Thursday, August 18, 2022

Milk and more: China, New Zealand sign enhanced free trade agreement | International trade news

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Following the US trade war, China signed several trade and investment agreements to strengthen its multilateral credentials.

China and New Zealand signed a deal that enhances their existing free trade pact, giving the Pacific nation’s exports greater access to the world’s second-largest economy.

New Zealand Prime Minister Jacinda Ardern confirmed the signing of an expanded trade deal with China on Tuesday, underscoring its importance amid the coronavirus pandemic.

The deal comes as Beijing seeks to establish itself as a strong supporter of multilateralism in the wake of a deadly trade war with the United States and as the coronavirus keeps international borders closed.

“China remains one of our most important trading partners… The fact that this is happening during the global economic crisis caused by COVID-19 makes it particularly important,” Ardern said at a press conference.

The deal expands an existing trade deal with China and ensures it remains fit for purpose for another 10 years, New Zealand Trade Minister Damien O’Connor said in a statement.

Under the new deal, tariffs on many New Zealand’s predominantly commodity-based exports, which include dairy, timber and seafood, will either be removed or reduced. Compliance costs will also be reduced.

The agreement also includes commitments from both sides to promote environmental protection and not lowered standards to gain a business or investment advantage.

China’s multilateral push

After years of pressure from the administration of former US President Donald Trump on trade and, more recently, international control over the management of the coronavirus, China has emerged as a surprising champion of globalization and multilateralism.

In recent months, Beijing has signed an investment pact with the European Union and joined the world’s largest free trade bloc under the Regional Comprehensive Economic Partnership (RCEP), which also includes New Zealand.

China has also expressed interest in joining the Comprehensive and Progressive Trans-Pacific Partnership Agreement (CPTPP), the successor to an earlier pact from which Washington has withdrawn.

Speaking at a virtual meeting of the World Economic Forum on Monday, President Xi Jinping criticized isolationism and “cold war” thinking and called for the removal of barriers to trade, investment and technological exchanges.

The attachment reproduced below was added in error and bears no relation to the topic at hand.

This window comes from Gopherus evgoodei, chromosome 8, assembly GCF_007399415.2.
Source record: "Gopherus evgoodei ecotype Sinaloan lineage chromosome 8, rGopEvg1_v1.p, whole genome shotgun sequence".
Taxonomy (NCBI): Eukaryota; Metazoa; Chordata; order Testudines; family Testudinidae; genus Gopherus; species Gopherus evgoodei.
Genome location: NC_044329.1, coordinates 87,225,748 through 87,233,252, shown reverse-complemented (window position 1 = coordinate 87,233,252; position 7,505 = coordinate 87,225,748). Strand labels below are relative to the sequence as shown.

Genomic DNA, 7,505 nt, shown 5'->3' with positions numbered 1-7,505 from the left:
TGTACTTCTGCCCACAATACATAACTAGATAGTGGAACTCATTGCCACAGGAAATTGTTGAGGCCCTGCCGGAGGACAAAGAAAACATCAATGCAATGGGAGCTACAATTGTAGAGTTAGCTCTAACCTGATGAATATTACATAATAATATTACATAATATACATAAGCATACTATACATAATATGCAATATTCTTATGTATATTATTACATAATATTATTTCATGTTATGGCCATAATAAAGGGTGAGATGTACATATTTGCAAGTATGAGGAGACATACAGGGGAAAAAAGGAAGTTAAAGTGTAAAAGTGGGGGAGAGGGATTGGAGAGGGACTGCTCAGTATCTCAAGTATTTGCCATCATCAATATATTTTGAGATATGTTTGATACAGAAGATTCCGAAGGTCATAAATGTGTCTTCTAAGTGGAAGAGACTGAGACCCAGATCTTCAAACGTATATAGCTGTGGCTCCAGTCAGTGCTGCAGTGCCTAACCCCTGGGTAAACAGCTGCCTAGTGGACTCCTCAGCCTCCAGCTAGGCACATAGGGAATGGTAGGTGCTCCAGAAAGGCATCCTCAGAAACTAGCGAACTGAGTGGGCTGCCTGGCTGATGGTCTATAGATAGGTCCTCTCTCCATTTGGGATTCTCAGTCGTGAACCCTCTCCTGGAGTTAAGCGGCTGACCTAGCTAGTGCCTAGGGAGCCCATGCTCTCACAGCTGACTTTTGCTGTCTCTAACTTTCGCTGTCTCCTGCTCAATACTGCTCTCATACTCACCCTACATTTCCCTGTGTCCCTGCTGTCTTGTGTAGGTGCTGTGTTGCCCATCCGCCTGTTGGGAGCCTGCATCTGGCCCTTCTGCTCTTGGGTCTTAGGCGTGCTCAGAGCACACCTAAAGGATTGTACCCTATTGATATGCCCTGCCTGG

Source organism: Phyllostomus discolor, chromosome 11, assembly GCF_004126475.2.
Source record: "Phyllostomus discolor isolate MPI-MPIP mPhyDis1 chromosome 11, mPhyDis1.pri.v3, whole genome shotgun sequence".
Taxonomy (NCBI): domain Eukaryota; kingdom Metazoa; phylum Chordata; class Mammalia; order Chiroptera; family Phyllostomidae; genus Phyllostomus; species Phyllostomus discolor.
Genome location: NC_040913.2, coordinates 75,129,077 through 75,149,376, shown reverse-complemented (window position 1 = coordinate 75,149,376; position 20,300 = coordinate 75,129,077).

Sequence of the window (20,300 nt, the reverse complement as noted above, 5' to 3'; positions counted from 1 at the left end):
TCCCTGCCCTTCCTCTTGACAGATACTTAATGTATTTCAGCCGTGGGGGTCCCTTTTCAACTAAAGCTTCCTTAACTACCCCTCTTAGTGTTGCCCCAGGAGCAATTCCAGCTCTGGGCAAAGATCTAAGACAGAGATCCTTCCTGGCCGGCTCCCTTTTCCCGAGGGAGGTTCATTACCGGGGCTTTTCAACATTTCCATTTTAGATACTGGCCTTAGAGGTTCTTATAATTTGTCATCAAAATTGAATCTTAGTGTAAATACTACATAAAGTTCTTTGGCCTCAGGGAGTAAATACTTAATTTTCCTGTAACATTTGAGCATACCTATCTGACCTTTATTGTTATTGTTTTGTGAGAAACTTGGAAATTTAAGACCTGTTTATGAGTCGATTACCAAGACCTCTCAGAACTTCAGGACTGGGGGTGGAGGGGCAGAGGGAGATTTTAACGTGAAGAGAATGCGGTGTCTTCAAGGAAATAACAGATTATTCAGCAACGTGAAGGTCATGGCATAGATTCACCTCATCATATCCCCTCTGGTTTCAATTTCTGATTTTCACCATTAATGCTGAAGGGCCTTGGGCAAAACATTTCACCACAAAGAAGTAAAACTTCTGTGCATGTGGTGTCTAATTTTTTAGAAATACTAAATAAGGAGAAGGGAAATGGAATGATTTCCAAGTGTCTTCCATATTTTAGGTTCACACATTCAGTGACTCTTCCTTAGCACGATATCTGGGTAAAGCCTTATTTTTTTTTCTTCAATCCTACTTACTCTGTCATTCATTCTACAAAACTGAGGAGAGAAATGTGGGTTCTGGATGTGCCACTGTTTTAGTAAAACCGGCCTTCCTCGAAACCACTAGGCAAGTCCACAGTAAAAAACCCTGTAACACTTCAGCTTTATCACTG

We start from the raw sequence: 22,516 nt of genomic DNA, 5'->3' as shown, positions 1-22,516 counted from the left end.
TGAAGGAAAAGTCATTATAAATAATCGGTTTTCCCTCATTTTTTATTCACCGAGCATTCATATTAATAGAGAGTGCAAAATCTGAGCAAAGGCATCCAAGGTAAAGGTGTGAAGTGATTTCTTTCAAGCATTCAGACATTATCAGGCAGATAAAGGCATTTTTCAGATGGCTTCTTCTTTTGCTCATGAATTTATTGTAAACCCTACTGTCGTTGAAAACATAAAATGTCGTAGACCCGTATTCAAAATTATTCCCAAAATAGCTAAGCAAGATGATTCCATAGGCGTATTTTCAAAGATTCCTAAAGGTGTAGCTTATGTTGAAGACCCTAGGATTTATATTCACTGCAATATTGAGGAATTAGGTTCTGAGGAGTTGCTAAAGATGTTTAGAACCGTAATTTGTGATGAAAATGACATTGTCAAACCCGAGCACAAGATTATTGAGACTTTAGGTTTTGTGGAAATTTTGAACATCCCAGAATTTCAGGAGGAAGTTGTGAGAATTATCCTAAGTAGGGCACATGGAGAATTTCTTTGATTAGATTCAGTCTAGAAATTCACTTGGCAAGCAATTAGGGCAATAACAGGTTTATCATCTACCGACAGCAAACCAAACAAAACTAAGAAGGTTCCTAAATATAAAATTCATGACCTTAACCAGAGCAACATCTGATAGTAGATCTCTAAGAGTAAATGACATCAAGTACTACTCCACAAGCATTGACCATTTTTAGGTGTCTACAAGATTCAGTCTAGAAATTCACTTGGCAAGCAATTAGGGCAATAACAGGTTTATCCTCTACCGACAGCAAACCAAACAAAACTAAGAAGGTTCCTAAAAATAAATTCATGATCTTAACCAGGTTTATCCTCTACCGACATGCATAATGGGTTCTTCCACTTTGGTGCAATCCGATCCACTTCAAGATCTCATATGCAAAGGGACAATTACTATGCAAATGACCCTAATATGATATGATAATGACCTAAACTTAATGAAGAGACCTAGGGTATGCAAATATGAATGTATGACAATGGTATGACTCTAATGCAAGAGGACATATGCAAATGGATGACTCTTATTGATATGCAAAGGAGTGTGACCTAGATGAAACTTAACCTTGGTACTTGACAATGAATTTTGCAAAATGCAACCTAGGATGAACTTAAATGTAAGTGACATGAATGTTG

As part of its new deal with Wellington, China will also open up sectors such as aviation, education and finance. In return, New Zealand will increase visa quotas for Chinese language teachers and tour guides, state-run Chinese news agency Xinhua reported on Tuesday.

New Zealand was the first developed country to sign a free trade agreement with China in 2008 and has long been touted by Beijing as an example of Western engagement.

Chinese Premier Li Keqiang (left) greeted New Zealand Prime Minister Jacinda Ardern (right) at the Great Hall of the People in Beijing on April 1, 2019 [File: Jason Lee/Reuters]

China is now New Zealand’s largest trading partner, with annual bilateral trade of more than NZ $ 32 billion ($ 21.58 billion).

But the links were tested under Ardern’s government as New Zealand criticized China’s influence on the small Pacific islands and raised human rights concerns about Muslim Uyghurs. Ardern also supported Taiwan’s participation in the World Health Organization (WHO) despite a warning from Beijing.

The trade pact with New Zealand also comes as Beijing’s ties with neighboring Australia deteriorated after Canberra called for an independent investigation into the origins of the coronavirus pandemic, which was first reported. in central China.

Australia has appealed to the World Trade Organization to reconsider China’s decision to impose high tariffs on imports of Australian barley.

New Zealand, which will host the Asia-Pacific regional economic cooperation summit this year, said it would be willing to help negotiate a truce between China and Australia.


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